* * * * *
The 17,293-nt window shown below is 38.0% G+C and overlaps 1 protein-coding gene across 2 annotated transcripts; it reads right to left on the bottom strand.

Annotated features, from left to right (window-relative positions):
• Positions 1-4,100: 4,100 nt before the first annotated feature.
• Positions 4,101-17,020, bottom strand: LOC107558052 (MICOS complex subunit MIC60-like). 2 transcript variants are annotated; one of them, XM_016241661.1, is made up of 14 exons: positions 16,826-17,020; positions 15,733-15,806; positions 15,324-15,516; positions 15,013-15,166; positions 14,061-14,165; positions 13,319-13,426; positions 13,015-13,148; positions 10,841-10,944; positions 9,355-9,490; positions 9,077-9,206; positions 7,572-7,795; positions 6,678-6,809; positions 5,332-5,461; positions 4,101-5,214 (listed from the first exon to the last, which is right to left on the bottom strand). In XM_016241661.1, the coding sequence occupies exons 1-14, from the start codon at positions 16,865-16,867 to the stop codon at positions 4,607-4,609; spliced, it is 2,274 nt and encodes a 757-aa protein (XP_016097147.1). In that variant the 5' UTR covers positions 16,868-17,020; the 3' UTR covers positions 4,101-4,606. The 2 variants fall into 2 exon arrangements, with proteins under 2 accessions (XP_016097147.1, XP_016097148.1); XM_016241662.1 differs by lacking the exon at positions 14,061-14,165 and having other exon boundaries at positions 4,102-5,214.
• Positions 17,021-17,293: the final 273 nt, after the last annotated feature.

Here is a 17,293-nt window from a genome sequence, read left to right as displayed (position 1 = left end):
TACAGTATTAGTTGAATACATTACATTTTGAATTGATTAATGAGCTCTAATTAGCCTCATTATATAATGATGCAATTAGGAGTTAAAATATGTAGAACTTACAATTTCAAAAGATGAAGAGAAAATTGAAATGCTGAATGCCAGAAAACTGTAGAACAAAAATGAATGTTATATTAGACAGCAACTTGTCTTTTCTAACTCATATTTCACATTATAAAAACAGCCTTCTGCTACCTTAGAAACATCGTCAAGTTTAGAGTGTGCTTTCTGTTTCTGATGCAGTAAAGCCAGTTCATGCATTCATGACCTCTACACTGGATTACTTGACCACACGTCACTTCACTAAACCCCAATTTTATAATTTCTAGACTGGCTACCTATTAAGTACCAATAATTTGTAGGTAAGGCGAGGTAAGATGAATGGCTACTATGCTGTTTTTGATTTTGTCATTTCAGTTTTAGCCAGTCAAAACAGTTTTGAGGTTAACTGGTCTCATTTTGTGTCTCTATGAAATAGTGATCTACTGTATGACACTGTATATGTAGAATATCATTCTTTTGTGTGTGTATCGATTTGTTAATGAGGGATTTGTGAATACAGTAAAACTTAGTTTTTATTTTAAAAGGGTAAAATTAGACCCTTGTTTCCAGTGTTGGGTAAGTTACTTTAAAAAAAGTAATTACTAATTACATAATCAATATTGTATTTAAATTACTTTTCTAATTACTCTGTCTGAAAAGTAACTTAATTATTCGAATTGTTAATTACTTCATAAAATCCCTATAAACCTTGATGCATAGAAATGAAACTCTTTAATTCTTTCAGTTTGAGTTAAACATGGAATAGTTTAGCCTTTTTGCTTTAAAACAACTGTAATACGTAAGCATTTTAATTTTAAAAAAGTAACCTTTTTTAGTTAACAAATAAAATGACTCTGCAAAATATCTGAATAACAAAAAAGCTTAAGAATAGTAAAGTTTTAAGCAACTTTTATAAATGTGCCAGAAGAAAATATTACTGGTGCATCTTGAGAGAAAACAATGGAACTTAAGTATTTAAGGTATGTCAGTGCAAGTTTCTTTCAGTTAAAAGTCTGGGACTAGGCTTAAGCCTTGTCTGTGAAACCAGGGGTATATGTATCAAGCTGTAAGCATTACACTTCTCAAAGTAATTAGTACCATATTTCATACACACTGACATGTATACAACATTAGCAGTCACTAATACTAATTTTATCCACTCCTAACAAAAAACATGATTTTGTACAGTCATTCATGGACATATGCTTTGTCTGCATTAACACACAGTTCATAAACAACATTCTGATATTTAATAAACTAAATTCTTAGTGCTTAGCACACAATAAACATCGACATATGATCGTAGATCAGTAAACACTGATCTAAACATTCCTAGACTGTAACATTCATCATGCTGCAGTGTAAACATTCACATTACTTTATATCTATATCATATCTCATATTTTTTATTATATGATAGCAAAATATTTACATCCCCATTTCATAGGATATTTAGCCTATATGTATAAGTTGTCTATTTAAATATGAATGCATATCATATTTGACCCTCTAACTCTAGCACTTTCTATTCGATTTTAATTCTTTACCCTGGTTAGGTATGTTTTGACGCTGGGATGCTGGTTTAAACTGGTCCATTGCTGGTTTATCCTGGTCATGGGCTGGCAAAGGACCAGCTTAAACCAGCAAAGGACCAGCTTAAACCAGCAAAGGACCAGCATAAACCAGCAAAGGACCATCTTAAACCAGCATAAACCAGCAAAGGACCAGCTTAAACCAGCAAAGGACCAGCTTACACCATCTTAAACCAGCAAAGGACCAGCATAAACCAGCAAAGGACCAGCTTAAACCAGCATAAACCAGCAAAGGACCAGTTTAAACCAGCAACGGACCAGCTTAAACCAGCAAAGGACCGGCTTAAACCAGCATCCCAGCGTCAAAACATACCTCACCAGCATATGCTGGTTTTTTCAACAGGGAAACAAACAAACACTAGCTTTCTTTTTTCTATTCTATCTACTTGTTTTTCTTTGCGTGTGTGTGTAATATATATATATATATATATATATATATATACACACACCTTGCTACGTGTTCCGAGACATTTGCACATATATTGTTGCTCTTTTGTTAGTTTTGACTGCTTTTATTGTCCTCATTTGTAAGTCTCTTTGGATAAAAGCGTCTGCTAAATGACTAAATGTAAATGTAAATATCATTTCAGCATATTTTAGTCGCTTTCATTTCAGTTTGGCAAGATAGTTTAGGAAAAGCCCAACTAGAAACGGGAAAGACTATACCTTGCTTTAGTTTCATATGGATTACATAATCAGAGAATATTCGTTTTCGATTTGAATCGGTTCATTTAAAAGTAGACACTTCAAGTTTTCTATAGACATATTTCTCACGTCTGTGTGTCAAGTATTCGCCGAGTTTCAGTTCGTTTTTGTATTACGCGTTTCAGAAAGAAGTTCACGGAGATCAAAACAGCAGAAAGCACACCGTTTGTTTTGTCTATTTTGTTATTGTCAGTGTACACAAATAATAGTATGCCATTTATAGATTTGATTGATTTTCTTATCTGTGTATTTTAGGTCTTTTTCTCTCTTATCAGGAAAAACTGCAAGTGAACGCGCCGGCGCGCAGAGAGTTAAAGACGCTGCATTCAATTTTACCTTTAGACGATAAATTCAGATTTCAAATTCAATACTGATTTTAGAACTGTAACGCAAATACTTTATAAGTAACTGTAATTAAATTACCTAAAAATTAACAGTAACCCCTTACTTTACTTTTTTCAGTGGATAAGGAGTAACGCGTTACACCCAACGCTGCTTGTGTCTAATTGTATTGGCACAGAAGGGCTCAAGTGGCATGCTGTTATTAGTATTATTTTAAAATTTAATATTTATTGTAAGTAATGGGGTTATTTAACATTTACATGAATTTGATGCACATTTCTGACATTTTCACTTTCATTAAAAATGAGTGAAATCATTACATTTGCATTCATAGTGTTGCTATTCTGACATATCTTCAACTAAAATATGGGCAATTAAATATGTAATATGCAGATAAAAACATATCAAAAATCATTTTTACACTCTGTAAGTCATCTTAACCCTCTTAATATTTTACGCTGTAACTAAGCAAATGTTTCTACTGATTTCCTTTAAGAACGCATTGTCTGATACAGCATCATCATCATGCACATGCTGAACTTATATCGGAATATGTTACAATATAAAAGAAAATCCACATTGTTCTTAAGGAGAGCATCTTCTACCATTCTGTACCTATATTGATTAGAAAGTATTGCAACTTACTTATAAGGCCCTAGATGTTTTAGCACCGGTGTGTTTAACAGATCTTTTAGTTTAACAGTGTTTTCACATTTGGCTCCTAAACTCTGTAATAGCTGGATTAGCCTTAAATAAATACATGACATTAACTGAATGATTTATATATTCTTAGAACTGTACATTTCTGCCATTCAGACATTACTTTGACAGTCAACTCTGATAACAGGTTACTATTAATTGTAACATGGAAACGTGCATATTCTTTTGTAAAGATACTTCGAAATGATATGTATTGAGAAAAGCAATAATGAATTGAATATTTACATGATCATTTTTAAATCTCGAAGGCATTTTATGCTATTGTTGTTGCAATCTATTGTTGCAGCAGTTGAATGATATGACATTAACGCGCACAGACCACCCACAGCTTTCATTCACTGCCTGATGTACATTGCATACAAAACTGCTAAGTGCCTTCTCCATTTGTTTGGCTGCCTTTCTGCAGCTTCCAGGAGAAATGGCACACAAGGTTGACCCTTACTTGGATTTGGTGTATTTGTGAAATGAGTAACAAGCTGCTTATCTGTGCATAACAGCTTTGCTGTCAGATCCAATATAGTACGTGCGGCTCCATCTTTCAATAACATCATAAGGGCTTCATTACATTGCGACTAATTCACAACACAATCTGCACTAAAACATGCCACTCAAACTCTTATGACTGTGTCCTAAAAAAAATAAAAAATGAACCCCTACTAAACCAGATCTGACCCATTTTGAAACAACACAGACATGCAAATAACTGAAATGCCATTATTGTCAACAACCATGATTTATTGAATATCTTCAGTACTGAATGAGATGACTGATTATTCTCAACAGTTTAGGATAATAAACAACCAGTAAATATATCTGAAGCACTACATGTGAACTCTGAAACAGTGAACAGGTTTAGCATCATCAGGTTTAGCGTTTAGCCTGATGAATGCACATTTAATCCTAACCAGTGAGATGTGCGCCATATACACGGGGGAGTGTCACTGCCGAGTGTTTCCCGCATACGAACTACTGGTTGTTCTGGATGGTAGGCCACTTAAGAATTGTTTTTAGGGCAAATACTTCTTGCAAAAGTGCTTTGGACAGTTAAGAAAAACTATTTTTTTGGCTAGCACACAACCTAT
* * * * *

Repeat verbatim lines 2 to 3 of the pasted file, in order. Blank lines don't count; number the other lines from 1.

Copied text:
Annotated features, from left to right (window-relative positions):
• Positions 1-4,100: 4,100 nt before the first annotated feature.